Growers in top exporter will get record funding to store beans
Brazil farmers already sold 34% of their crop before harvest
By Fabiana Batista
Top coffee exporter Brazil may not flood the market as much as some people fear.
While the country is harvesting another bumper crop at a time of soft demand, many of those beans won’t be available for sale in the coming months because growers have sold in advance or will store supplies until prices recover.
A third of the estimated 68 million bags that will be picked this season are already sold after growers took advantage of a plunge in the local currency to lock in prices, according to consulting firm Safras & Mercado. That’s up from 28% at the same time last year and the 24% five-year average.
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In addition, growers are preparing to store as many as 13 million bags, or 19% of the expected crop, with the help of record funds available via state lending program Funcafe. The loans allow farmers to cover expenses rather than immediately selling beans, said Silas Brasileiro, who heads the National Coffee Council. That level of hoarding may also support prices as the harvest intensifies, he said.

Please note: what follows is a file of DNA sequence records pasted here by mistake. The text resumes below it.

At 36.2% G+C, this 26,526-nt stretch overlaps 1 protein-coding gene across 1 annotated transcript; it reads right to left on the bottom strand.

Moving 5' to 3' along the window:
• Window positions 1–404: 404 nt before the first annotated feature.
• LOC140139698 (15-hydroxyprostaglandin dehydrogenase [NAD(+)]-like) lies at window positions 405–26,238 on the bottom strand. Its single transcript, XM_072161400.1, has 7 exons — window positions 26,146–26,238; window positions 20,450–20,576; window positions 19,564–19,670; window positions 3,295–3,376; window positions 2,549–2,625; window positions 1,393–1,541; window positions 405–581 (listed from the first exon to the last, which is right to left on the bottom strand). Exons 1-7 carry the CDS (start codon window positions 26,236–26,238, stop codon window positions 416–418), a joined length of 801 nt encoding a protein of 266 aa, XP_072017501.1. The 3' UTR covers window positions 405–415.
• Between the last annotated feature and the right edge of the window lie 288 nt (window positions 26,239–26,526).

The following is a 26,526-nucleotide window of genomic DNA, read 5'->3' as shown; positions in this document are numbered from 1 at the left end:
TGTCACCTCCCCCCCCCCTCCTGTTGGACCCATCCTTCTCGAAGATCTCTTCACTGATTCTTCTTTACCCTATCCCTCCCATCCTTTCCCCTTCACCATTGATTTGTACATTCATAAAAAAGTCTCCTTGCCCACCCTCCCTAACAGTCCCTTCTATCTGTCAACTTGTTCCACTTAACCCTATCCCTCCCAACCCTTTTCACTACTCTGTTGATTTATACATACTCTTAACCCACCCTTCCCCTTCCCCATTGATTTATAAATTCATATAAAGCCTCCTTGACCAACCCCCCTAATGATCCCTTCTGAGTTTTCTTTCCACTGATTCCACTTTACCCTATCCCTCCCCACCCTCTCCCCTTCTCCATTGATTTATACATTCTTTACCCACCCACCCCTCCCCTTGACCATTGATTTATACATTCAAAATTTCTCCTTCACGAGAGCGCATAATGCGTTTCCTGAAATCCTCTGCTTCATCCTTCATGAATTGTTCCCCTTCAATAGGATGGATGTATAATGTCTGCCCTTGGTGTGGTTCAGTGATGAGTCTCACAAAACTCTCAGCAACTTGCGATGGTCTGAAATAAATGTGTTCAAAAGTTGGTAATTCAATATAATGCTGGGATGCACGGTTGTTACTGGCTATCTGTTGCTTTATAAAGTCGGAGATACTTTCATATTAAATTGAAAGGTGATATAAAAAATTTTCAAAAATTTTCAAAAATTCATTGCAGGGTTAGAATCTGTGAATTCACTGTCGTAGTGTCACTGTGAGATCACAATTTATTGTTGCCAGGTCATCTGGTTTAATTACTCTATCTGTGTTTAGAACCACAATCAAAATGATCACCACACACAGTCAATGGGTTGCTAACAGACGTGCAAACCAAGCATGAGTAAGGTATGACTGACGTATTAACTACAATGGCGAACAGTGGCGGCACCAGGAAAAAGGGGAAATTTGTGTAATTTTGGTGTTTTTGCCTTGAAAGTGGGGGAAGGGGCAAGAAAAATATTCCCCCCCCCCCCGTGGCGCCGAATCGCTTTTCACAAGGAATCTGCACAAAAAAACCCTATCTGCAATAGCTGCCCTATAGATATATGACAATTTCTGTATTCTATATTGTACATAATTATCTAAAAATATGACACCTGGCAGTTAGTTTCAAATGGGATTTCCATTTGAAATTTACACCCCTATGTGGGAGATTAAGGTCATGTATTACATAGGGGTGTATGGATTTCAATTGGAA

Still, the prospect of less Brazilian supply hitting the market may not be enough to spur a recovery. Futures are down 25% this year as the virus constrains consumption at coffee houses and restaurants.
“It is hard to see any bottom for prices in a speculative scenario,” Nelson Salvaterra, a broker at Rio de Janeiro-based Coffee New Selection, said in a text message.
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